04/03/2010 - Everybody knows that it is possible to have too much of a good thing – and that is true also of antibiotic drugs, the great lifesavers of modern medicine. But the worst threat of their unrestrained use is not about doctors writing scrips for their human patients. It is about their regular use in treating farm animals who are not sick.
Farmers use drugs pre-emptively to keep livestock healthy, to promote growth and to compensate for the unsanitary conditions of industrial-style farms. It is estimated that 70 percent of the antibiotics used in the United States are fed to farm animals for nontherapeutic purposes.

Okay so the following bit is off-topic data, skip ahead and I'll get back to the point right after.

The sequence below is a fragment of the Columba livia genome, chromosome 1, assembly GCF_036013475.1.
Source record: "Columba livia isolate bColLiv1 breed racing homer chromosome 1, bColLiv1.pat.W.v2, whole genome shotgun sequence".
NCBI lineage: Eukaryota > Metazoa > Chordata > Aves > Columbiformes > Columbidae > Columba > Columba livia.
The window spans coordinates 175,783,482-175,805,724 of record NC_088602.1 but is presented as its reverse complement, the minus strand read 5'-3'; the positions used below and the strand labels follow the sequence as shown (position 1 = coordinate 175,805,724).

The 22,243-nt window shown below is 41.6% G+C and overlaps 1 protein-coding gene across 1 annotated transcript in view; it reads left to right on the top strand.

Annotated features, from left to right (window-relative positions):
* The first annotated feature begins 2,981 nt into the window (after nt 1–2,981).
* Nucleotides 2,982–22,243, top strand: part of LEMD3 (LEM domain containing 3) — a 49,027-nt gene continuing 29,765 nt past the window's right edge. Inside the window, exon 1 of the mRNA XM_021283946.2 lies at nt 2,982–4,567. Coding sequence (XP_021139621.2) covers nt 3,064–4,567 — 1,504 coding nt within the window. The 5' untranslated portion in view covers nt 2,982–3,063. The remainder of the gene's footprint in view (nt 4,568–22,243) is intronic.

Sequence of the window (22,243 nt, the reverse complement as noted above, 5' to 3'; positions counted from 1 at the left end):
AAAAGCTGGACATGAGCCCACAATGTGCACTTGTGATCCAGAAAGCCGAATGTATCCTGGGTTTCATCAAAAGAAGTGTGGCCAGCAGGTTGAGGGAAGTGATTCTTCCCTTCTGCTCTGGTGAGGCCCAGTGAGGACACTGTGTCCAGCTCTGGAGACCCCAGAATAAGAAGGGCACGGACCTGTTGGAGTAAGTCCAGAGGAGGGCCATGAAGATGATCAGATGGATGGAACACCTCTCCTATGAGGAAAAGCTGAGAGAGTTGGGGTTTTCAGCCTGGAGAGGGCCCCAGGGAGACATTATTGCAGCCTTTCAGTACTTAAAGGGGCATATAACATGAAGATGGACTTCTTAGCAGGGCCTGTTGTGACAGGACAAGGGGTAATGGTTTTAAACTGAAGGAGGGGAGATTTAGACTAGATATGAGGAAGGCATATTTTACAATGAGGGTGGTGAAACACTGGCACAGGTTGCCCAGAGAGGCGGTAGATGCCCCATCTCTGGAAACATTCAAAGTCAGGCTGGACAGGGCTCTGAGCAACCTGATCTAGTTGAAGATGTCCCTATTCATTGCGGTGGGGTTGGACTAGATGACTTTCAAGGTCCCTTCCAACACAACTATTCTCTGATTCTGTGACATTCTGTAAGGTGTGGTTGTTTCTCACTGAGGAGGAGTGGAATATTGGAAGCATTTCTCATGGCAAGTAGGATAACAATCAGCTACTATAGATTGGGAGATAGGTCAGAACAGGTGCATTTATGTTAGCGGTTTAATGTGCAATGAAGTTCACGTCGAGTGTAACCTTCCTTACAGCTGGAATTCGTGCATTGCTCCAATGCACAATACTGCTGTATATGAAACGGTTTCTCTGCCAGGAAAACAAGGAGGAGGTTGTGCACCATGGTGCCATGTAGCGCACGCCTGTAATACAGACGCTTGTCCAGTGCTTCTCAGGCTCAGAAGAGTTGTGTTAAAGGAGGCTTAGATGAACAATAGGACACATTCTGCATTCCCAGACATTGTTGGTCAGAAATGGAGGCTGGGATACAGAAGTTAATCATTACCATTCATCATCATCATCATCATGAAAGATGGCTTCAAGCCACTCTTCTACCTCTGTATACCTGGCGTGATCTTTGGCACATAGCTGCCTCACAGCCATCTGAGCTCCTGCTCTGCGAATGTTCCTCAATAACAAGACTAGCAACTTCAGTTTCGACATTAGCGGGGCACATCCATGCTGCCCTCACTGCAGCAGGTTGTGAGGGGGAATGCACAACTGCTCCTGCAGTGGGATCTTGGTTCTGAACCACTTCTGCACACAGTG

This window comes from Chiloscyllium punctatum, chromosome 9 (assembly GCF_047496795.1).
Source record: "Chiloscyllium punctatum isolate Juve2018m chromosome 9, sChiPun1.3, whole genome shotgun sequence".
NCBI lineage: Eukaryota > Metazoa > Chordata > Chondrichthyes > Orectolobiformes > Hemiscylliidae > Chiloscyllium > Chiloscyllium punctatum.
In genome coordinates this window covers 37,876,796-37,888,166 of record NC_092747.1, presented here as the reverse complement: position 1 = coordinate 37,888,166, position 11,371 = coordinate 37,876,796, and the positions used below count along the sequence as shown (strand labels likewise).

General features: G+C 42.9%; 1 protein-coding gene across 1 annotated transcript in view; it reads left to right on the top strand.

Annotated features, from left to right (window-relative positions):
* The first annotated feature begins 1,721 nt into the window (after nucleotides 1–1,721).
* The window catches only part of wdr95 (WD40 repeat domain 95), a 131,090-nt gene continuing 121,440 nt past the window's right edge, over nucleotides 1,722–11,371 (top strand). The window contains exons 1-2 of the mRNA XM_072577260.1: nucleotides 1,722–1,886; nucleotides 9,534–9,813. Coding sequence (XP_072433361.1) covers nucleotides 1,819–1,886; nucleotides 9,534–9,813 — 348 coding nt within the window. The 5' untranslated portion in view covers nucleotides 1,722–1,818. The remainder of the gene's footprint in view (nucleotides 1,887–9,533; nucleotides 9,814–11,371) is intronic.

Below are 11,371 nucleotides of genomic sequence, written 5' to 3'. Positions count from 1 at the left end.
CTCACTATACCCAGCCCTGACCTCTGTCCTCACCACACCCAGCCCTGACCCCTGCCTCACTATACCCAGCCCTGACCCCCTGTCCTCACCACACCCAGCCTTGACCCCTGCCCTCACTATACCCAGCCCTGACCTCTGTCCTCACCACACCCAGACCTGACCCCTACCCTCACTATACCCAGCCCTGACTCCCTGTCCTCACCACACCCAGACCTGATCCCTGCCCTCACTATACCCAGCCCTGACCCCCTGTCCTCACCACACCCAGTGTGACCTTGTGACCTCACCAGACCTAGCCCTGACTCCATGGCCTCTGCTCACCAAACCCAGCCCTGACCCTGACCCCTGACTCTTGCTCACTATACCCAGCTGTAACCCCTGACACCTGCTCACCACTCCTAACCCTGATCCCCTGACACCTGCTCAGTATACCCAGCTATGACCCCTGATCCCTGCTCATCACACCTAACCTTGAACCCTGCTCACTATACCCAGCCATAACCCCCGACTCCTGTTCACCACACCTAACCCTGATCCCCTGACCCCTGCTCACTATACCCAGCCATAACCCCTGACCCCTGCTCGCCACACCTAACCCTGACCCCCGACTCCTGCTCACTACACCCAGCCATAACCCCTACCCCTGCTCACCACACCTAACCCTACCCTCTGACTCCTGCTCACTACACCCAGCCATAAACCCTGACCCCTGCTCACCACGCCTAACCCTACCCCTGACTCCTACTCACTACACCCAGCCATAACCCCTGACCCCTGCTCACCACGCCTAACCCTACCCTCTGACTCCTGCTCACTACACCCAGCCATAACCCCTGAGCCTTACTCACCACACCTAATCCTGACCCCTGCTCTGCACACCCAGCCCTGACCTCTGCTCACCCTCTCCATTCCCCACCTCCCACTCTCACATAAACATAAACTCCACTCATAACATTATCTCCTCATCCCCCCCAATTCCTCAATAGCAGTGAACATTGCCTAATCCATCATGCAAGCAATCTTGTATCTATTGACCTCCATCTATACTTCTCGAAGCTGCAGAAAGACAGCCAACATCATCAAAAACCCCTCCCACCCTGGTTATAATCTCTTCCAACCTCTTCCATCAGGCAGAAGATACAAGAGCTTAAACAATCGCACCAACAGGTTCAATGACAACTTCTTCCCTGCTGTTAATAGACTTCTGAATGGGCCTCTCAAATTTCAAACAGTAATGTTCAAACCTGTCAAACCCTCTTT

One of the consequences of this profligate usage is the rise of "superbugs" that have grown resistant to antibiotics and thus are less effective in treating humans. The most notorious example is MRSA, a type of staph infection, which kills about 18,000 American annually. Yet as some farmers have demonstrated both here and overseas, filling animals full of drugs is not necessary to make a living.
The problem is well documented and has been widely reported, most recently by Katie Couric on the "CBS Evening News," but that doesn't mean the bottom line self-interest of Big Pharma and Big Ag is suddenly going to go away and take these unhealthy practices with it. It is going to take federal legislation – and Congress has an ideal vehicle to move ahead.
Read the full editorial Pearls Before Swine: It's Time to Cut the Use of Antibiotics in Farm Animals on the Pittsburgh Post-Gazette's Web site.